Grilled Greens Fall Salad with Citrus Dressing
Sometimes Bitter is Better. Lamenting the biting cold weather? Take it out on your salad. Grilling bitter greens brings out their sweetness, and when paired with a tender, salty, cured meat, it becomes something else entirely.
This citrus dressing, or citronette, makes more than you’ll need for this recipe, but it stores nicely for tomorrow night’s salad. See the Cook’s Note on choosing the right creamy, assertive cheese for this dish and the best kind of butternut squash to use.
for the citrus dressing
Whisk together the zests, juices, Dijon and shallots, and season lightly with salt and pepper. Add the honey, whisk again, then emulsify with the olive oil by adding it in a thin stream while simultaneously whisking it together. If it looks separated, keep whisking. Season to taste.
for the sliced vegetables
Heat your outside grill or grill pan (if cooking indoors) to medium-high heat. Clean grates (for the outside grill).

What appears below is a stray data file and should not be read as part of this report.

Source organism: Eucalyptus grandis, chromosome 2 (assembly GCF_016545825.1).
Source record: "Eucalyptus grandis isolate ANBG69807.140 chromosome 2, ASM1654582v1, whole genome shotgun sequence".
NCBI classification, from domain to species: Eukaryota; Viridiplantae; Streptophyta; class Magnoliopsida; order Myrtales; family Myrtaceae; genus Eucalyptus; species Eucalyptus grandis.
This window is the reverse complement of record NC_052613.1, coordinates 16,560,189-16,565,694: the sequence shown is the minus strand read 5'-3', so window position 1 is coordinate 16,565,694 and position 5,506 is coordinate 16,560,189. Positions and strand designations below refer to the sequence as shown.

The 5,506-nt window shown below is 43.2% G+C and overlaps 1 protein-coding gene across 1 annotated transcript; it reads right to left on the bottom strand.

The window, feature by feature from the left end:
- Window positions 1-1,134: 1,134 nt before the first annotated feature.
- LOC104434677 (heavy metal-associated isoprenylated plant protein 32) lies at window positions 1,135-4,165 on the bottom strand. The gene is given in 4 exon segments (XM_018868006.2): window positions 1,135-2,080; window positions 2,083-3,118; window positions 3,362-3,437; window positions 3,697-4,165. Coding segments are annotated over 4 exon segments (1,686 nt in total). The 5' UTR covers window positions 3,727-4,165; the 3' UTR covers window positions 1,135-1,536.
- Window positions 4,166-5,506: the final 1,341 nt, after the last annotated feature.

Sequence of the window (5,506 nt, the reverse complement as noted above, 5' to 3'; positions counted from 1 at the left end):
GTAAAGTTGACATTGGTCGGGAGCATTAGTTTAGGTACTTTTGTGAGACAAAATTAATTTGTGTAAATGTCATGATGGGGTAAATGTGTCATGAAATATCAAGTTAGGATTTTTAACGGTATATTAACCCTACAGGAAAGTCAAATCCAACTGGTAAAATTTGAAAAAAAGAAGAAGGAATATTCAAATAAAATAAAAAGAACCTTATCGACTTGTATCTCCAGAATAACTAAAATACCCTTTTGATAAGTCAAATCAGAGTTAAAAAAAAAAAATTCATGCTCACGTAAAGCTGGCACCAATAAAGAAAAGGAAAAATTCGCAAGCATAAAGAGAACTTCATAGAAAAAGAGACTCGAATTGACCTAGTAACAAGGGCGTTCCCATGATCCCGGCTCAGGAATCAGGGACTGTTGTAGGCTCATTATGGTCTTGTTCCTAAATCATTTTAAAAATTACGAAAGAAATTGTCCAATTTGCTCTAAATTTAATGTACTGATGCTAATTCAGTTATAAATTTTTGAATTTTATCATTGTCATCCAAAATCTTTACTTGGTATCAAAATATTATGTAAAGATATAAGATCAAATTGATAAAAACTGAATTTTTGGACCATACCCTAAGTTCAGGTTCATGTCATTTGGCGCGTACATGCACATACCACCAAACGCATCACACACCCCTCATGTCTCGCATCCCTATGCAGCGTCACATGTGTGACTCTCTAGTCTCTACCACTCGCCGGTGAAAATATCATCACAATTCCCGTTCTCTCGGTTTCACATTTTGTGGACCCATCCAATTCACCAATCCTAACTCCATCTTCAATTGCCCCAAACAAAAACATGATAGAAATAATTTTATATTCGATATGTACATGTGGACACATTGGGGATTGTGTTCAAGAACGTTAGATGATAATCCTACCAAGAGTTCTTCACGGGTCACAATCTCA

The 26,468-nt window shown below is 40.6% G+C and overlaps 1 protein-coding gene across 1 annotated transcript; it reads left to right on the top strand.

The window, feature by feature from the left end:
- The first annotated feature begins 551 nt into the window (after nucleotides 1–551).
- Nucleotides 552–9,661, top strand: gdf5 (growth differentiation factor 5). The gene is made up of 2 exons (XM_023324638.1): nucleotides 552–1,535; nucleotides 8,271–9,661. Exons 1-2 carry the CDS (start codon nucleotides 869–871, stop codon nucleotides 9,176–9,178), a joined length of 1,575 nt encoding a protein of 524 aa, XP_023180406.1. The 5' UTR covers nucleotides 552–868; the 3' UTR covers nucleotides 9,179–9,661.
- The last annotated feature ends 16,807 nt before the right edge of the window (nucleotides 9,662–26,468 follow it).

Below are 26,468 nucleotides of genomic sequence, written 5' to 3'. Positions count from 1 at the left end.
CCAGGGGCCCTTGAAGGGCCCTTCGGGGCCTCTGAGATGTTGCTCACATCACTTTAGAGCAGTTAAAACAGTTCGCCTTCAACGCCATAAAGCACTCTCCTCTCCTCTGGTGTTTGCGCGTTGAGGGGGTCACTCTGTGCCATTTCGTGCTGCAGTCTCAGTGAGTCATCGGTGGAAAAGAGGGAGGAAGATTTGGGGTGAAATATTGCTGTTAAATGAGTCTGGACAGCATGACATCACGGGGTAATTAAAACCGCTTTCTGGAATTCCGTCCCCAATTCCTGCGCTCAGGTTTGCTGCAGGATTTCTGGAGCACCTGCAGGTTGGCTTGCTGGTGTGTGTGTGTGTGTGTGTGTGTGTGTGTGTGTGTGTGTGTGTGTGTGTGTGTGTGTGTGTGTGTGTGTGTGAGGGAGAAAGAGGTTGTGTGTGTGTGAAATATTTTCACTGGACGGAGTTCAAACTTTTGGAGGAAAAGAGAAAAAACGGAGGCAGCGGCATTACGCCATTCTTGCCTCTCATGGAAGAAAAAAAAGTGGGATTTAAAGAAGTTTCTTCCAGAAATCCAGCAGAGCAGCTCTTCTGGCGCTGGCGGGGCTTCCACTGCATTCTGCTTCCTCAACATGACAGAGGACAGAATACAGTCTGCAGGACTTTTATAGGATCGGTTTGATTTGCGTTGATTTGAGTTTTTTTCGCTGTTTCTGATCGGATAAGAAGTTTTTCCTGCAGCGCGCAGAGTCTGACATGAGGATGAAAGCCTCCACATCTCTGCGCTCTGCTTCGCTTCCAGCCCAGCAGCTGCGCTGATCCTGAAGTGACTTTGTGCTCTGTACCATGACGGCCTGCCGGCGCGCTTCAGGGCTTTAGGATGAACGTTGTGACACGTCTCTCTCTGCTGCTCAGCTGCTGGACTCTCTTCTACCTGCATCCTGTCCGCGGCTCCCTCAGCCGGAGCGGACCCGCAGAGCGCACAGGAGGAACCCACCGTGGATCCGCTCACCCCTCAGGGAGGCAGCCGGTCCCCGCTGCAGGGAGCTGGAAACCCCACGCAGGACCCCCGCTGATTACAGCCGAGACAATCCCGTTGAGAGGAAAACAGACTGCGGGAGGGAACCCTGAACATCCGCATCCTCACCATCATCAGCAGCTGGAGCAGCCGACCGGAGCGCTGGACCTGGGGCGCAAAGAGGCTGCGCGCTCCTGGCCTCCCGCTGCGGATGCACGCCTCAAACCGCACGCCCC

Arrange the endive, radicchio, squash and red onion in a single layer on a baking sheet and lightly brush with oil on both sides. Lightly season with salt and pepper on both sides just before grilling each vegetable.
Grill the vegetables in batches until charred in spots and just slightly softened, 2 to 3 minutes per side (and more like 4 minutes per side for the squash and the onion). Return to the baking sheet or a cutting board to cool slightly.
On a large platter, arrange the vegetables and fresh lettuces (frisee and watercress) artfully. Drizzle with the dressing (about 6 tablespoons). Dollop with the cheese using two small spoons, and arrange the prosciutto among the vegetables. Garnish with pomegranate seeds.
This dish is a chorus of bitter and sweet. And an assertive creamy cheese — like it’s counterpart in this dish, the grilled greens — balances sweet and creamy notes with pungent, almost bitter notes. When choosing cheeses, select those that are creamy, but carry with them some serious character. Our favorites are young, ash-rinded goat cheeses or gorgonzola dolce. We like them young and spoonable, but a crumbly older cheese will do as well.
Make your life easier and pick out a butternut squash with a long, straight neck. The neck is way easier to peel and cut than the bulbous section. Don’t throw the rest away — scoop out the seeds from the portion you don’t use and refrigerate for some other day. It’s got loads of uses, from soups, to a substitute for potatoes in stews or home fries on the weekend.